Before their current existence as bar owners, Heidi and Zander were already successful entrepreneurs, founding a bike tour company in 2014 called The Cyclist’s Menu. Zander’s experience as a farm-direct chef and Heidi’s professional mountain biking and coaching career were natural gateways into this business endeavor, and the pair continues to craft cycling-centric tours with a culinary slant.
The couple first toured the gravel roads of the San Rafael Valley in 2015 and, “Fell in love with this place,” said Heidi. They soon began running 4-5 night bike tours out of Patagonia regularly to acquaint cyclists with this hidden gravel paradise.
In 2019, Heidi and Zander founded the Spirit World 100, a bike race that gets riders out onto the gravel roads of the San Rafael Valley and within footsteps of the Mexican border in an enthusiastic test of endurance.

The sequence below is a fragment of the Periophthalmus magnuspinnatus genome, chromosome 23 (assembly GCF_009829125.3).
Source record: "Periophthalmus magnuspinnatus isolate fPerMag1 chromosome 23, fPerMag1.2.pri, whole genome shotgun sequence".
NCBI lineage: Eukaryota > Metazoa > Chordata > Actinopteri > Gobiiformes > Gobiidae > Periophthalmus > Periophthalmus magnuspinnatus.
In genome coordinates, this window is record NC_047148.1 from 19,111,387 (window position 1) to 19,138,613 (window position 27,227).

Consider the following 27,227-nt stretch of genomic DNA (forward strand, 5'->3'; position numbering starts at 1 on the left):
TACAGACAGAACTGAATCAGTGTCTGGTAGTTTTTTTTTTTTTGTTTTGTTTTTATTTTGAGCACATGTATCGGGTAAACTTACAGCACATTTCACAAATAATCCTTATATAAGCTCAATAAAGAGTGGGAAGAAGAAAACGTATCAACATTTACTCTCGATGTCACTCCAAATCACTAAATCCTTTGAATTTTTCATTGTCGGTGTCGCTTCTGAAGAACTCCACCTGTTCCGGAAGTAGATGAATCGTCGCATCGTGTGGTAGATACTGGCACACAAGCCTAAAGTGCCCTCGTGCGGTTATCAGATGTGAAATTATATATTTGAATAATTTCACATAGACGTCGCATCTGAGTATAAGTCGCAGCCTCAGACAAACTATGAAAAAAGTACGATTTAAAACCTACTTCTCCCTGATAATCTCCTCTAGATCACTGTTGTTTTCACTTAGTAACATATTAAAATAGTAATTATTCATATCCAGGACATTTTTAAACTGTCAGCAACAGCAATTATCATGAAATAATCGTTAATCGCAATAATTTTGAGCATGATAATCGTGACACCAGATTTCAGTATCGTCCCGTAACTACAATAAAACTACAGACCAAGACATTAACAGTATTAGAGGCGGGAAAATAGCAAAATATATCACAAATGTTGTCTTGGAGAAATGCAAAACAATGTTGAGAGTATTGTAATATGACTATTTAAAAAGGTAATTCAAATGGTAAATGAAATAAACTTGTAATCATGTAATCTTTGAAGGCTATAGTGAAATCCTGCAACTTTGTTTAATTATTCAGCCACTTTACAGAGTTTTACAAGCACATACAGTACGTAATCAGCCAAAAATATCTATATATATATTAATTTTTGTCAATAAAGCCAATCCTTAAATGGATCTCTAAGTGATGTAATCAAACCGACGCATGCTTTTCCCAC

In early 2021, when the old Patagonia Lumber Company building became available, Heidi and Zander were already aware of the positive impact their cycling ventures had on the economy of Patagonia. They saw their opportunity to create a truly special neighborhood hangout for Patagonia locals as well as travelers exploring the region. The dream of the new Patagonia Lumber Company was born.
A WATERING HOLE AND SO MUCH MORE
I first met Patagonia Lumber Company on a drizzly monsoon Saturday night. As it turns out, there is nothing more complimentary to a beer in a quiet town than rain gently falling on the tin roof of the bar. You could charge a cover for that kind of ambience.
That night, Heidi and Zander were hosting a “Sonoran Supper Club,” a dinner fundraiser for the Patagonia Volunteer Fire Department. Zander had cooked up a delicious meal of Forbes Meat Co.’s bavette steak on a bed of brown rice, dressed up with green cabbage, pickled beets and onions, spicy peanut sauce (I’ll take a pint, please), and a soft boiled egg from Pivot Produce. I paired my meal with a La Cumbre Malpais Stout followed by a Pueblo Vida Cereus IPA (both perfect rainy day beers).
If you like joyful, delicious meals in rustic settings, you’d be wise to stay tuned for future Sonoran Supper Club events.